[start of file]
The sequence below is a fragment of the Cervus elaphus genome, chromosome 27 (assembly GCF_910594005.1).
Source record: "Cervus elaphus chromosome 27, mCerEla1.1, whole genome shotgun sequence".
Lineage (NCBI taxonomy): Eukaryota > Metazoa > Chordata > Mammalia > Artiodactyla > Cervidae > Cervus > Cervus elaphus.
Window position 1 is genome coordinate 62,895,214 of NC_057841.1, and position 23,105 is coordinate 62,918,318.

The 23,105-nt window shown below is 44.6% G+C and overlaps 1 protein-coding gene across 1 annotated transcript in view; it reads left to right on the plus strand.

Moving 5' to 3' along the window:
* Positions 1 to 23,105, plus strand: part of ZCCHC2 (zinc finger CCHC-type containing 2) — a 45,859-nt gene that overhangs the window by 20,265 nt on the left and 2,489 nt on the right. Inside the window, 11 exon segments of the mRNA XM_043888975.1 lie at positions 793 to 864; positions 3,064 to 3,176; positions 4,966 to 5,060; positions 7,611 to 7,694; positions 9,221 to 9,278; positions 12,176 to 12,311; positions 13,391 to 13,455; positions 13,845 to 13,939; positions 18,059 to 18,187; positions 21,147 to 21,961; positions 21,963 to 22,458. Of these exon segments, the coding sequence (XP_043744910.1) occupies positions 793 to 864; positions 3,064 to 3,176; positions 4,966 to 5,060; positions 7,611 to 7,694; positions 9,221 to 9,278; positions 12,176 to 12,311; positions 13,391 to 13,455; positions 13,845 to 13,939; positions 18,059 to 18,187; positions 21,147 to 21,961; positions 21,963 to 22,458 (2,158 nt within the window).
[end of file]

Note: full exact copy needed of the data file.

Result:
The sequence below is a fragment of the Cervus elaphus genome, chromosome 27 (assembly GCF_910594005.1).
Source record: "Cervus elaphus chromosome 27, mCerEla1.1, whole genome shotgun sequence".
Lineage (NCBI taxonomy): Eukaryota > Metazoa > Chordata > Mammalia > Artiodactyla > Cervidae > Cervus > Cervus elaphus.
Window position 1 is genome coordinate 62,895,214 of NC_057841.1, and position 23,105 is coordinate 62,918,318.

The 23,105-nt window shown below is 44.6% G+C and overlaps 1 protein-coding gene across 1 annotated transcript in view; it reads left to right on the plus strand.

Moving 5' to 3' along the window:
* Positions 1 to 23,105, plus strand: part of ZCCHC2 (zinc finger CCHC-type containing 2) — a 45,859-nt gene that overhangs the window by 20,265 nt on the left and 2,489 nt on the right. Inside the window, 11 exon segments of the mRNA XM_043888975.1 lie at positions 793 to 864; positions 3,064 to 3,176; positions 4,966 to 5,060; positions 7,611 to 7,694; positions 9,221 to 9,278; positions 12,176 to 12,311; positions 13,391 to 13,455; positions 13,845 to 13,939; positions 18,059 to 18,187; positions 21,147 to 21,961; positions 21,963 to 22,458. Of these exon segments, the coding sequence (XP_043744910.1) occupies positions 793 to 864; positions 3,064 to 3,176; positions 4,966 to 5,060; positions 7,611 to 7,694; positions 9,221 to 9,278; positions 12,176 to 12,311; positions 13,391 to 13,455; positions 13,845 to 13,939; positions 18,059 to 18,187; positions 21,147 to 21,961; positions 21,963 to 22,458 (2,158 nt within the window).